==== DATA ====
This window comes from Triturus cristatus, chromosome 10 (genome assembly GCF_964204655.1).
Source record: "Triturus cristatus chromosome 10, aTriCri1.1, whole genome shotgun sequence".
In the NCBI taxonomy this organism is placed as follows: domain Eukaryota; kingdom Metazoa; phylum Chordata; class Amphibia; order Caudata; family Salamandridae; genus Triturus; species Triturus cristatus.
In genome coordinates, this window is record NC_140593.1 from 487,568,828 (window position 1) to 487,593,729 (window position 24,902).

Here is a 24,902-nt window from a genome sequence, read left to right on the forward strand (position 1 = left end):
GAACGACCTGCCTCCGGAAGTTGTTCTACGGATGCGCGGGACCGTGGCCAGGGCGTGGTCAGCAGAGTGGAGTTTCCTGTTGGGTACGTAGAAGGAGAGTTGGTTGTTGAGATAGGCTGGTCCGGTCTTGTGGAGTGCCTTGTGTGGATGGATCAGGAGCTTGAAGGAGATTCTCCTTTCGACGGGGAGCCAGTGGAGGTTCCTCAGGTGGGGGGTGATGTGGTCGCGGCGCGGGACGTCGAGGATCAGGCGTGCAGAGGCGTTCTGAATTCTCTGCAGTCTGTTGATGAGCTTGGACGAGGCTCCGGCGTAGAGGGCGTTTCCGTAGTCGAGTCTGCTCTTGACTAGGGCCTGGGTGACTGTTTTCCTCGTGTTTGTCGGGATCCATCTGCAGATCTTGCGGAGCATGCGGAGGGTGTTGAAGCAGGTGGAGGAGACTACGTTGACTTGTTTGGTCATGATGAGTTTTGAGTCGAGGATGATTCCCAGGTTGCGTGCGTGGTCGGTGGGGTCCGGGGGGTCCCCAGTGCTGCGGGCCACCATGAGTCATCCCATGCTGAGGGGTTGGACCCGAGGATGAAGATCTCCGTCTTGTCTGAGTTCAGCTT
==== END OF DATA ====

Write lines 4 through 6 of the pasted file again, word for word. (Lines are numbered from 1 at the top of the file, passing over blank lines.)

In genome coordinates, this window is record NC_140593.1 from 487,568,828 (window position 1) to 487,593,729 (window position 24,902).

Here is a 24,902-nt window from a genome sequence, read left to right on the forward strand (position 1 = left end):
GAACGACCTGCCTCCGGAAGTTGTTCTACGGATGCGCGGGACCGTGGCCAGGGCGTGGTCAGCAGAGTGGAGTTTCCTGTTGGGTACGTAGAAGGAGAGTTGGTTGTTGAGATAGGCTGGTCCGGTCTTGTGGAGTGCCTTGTGTGGATGGATCAGGAGCTTGAAGGAGATTCTCCTTTCGACGGGGAGCCAGTGGAGGTTCCTCAGGTGGGGGGTGATGTGGTCGCGGCGCGGGACGTCGAGGATCAGGCGTGCAGAGGCGTTCTGAATTCTCTGCAGTCTGTTGATGAGCTTGGACGAGGCTCCGGCGTAGAGGGCGTTTCCGTAGTCGAGTCTGCTCTTGACTAGGGCCTGGGTGACTGTTTTCCTCGTGTTTGTCGGGATCCATCTGCAGATCTTGCGGAGCATGCGGAGGGTGTTGAAGCAGGTGGAGGAGACTACGTTGACTTGTTTGGTCATGATGAGTTTTGAGTCGAGGATGATTCCCAGGTTGCGTGCGTGGTCGGTGGGGTCCGGGGGGTCCCCAGTGCTGCGGGCCACCATGAGTCATCCCATGCTGAGGGGTTGGACCCGAGGATGAAGATCTCCGTCTTGTCTGAGTTCAGCTT